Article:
It’s my understanding that the shade-producing live oak trees which we find all over Kings Point are there because of an agreement.
When Del Webb developed Sun City Center, he took a swampy wet-land area and drained it. Of course, there were many ecological concerns. Mr. Webb was granted permission provided he would plant “live oaks” which were considered “native” vegetation.
The area is heavily planted with these trees which are generally festooned with Spanish moss.
So what’s the problem?
Well, in the spring these trees produce massive amounts of yellow pollen, and they’re a very “dirty” tree dropping lots of little leaves and at one time during the season, lots of acorns. We blow away the leaves, we sweep up the acorns, but the pollen is out of our control. It causes severe allergies and covers everything, including our vehicles, with yellow “dust.”
I found the following information explains why we view the shady oak trees as a mixed blessing.
Oh, those bloomin’ Florida oak trees . . .easy to love, but so tough to live with
Posted on February 24, 2012 by Stephen J. Klemawesch, MD
If you live in Florida you might develop paranoia about oak trees and allergy. Our prodigious oak tree population accounts for the most severe form of our pollen seasons – spring tree season.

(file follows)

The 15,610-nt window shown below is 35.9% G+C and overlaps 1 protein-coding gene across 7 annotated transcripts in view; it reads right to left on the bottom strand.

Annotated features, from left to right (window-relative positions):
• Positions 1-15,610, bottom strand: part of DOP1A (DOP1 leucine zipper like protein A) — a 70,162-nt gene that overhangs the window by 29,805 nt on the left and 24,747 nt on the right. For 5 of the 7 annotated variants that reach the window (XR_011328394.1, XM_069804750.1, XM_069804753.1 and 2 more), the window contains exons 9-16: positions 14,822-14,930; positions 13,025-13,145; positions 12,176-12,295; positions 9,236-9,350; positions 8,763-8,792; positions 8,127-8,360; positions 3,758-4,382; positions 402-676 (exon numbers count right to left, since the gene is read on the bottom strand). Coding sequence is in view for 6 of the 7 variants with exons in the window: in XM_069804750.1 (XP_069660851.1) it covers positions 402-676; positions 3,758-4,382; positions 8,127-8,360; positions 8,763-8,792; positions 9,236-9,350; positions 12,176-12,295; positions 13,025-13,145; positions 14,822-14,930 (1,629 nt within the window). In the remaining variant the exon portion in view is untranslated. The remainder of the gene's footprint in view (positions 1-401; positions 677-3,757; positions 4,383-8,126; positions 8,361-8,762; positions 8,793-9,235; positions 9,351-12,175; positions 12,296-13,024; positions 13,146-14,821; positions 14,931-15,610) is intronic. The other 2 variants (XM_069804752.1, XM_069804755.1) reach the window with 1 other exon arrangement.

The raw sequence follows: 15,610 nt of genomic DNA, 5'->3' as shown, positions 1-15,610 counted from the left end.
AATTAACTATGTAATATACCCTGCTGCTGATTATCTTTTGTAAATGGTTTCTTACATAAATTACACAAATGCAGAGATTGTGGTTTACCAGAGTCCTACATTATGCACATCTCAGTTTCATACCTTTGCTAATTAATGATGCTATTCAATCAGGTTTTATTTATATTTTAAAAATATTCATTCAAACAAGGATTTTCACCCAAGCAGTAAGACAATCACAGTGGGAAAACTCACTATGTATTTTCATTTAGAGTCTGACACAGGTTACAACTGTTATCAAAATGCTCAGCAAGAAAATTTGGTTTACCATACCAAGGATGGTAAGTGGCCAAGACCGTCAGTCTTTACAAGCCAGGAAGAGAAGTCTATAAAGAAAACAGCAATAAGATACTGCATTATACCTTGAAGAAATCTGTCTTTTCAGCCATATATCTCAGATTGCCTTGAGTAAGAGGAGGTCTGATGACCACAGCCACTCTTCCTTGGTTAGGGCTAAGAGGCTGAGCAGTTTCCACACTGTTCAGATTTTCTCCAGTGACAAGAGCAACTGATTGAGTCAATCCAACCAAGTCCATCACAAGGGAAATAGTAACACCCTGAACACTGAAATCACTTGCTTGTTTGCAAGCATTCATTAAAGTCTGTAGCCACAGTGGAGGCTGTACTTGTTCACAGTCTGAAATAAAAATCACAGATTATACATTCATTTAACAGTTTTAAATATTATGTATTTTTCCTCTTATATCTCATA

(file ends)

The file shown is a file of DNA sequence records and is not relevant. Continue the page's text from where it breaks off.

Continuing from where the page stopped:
They also provide a home for a special type of fire ant that can drop down on people to sting them. Finally, they can also be a source of Pyemotes herfsi, the oak leaf itch mite. This mite belongs to the biological class Arachnida (which includes all spiders), and to the subclass Acarina. All of the members of this class have 8 legs. Unlike spiders, however, these mites are extremely small – 0.2 millimeters – and are difficult to see with the naked eye.
They fall off the oak leaves on to unsuspecting people and cause a bite that is extremely itchy. The resultant rash is a red, raised area about the size of a mosquito bite, but with a tiny central pustule or blister.
The agreement to save the mighty oak allowed Mr. Webb to develop the area. Now we’re stuck with them.